The result follows High Court proceedings, brought by Nama, against the developers aimed at reclaiming the perceived true value regarding a transaction that saw parts of the Singapore-based Forterra Trust — formerly Treasury’s Chinese arm, TCT — transferred into another company owned by the duo, Treasury Asian Investments Ltd, three years ago. If the High Court approves the resolution arrangements, surrounding that deal, certain amounts owing to Treasury subsidiaries will be paid in full, with an additional surplus over the original price being paid.
Additionally, Mr Barrett has agreed to pay an additional sum to another subsidiary of Treasury, regarding an acquisition made last year. Again, if approved, this will also see additional money going to Treasury’s creditors, of which Nama is the largest.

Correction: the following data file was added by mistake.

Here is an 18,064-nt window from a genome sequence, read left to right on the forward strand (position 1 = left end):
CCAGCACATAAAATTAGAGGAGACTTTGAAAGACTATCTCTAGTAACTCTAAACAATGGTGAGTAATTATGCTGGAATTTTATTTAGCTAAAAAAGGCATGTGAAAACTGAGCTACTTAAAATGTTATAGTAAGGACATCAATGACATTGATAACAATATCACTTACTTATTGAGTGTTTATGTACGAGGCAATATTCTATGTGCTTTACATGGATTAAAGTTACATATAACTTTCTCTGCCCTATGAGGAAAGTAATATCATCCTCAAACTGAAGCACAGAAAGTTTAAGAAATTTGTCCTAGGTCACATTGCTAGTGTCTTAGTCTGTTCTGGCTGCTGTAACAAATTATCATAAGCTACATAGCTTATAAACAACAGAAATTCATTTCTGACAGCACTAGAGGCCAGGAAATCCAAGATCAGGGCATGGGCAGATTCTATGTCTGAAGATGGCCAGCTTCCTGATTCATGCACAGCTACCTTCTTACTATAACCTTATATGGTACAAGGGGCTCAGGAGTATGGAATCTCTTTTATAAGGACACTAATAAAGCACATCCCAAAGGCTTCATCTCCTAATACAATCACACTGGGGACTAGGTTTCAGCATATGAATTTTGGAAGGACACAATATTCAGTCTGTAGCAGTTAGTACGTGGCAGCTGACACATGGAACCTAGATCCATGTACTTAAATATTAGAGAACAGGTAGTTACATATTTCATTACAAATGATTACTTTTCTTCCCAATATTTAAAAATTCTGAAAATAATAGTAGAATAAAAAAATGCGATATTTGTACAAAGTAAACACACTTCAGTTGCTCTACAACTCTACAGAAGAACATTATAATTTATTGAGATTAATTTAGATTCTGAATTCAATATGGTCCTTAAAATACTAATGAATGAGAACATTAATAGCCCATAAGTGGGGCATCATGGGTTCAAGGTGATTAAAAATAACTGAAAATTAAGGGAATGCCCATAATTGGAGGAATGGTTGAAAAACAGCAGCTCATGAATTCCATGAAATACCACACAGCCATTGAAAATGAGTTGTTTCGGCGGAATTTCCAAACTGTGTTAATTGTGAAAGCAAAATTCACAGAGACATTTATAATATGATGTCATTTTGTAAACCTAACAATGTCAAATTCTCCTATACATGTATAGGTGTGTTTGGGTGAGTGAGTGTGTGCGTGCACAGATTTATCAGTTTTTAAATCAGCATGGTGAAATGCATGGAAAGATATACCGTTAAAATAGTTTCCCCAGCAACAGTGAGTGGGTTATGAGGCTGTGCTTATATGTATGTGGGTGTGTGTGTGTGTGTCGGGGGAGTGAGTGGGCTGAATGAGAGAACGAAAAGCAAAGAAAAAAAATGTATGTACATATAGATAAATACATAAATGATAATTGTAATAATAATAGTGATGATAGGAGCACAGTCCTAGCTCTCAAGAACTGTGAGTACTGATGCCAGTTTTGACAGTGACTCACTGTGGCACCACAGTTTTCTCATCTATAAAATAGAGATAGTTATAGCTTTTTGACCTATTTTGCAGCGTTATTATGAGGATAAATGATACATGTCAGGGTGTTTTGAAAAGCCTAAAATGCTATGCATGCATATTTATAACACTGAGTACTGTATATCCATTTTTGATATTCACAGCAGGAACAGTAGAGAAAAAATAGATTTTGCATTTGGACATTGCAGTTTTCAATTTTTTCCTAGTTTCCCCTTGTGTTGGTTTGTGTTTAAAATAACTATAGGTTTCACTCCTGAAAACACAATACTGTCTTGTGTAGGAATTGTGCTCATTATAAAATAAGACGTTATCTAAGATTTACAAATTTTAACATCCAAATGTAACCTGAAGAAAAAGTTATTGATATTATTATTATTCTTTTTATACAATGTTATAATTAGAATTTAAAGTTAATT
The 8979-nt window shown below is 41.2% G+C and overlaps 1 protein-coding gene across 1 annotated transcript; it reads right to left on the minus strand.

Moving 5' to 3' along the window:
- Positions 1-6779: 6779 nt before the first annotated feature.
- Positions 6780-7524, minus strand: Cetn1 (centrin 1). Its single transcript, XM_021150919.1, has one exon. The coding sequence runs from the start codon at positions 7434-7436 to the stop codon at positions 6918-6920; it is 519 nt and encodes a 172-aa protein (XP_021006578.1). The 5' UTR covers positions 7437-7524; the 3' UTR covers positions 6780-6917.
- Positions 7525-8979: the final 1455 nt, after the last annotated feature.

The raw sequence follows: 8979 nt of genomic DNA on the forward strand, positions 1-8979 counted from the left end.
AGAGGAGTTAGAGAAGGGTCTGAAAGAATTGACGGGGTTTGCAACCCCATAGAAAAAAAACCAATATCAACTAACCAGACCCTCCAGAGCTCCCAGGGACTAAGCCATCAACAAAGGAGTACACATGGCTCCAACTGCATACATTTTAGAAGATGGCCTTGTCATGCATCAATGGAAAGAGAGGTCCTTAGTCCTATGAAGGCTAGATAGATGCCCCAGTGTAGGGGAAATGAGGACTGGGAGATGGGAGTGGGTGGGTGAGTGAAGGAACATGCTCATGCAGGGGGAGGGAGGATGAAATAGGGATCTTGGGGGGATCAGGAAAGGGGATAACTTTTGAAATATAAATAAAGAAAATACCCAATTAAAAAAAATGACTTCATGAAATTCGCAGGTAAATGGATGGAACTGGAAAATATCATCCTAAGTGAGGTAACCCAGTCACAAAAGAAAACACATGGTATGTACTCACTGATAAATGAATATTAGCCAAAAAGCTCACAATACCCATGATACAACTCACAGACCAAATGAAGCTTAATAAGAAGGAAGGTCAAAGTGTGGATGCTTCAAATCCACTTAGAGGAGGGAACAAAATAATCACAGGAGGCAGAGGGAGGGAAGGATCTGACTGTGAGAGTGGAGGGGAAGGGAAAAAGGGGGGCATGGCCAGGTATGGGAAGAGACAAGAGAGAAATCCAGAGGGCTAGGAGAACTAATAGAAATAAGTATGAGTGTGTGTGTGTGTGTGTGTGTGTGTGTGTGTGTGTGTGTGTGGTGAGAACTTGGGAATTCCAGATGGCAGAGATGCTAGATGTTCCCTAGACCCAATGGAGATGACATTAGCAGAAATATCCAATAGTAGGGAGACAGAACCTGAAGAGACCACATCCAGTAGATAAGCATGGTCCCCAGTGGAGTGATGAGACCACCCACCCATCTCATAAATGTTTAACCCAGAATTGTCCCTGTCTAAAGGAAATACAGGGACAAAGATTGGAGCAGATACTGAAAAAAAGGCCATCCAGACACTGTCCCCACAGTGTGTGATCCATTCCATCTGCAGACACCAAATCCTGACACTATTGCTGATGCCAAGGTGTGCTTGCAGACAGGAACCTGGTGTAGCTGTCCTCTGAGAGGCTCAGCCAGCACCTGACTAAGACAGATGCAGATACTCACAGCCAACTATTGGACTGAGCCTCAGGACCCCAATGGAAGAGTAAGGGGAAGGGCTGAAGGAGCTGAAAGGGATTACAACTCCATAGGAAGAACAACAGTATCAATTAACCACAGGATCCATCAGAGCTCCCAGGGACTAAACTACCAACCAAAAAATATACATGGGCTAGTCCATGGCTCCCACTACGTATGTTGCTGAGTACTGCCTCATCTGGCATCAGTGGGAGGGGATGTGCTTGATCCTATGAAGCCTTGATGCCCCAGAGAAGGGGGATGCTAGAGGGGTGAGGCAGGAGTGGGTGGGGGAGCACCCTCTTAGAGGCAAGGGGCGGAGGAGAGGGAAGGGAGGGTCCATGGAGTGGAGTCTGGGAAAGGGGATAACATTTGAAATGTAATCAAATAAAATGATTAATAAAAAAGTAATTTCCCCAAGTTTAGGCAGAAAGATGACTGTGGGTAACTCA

Although the agency has refused to comment on monies it could recoup from the settlements, a figure of €100m has been suggested. In a statement, Nama said: “Nama and the joint official liquidators are pleased to have resolved these matters and to report that, if approved, the arrangements will result in a considerable recovery to the creditors of Treasury and, ultimately, for the Irish taxpayer.”
In a separate statement, Forterra — which, yesterday, announced that Hong Kong property developer, Nan Fung has acquired a near 30% stake in the company — said it was “very pleasing” progress had been made with Nama and Treasury’s liquidators.
Forterra chairman, Graham Sugden noted the substantial progress made by Richard Barrett in resolving “these outstanding matters and to make certain compromises.”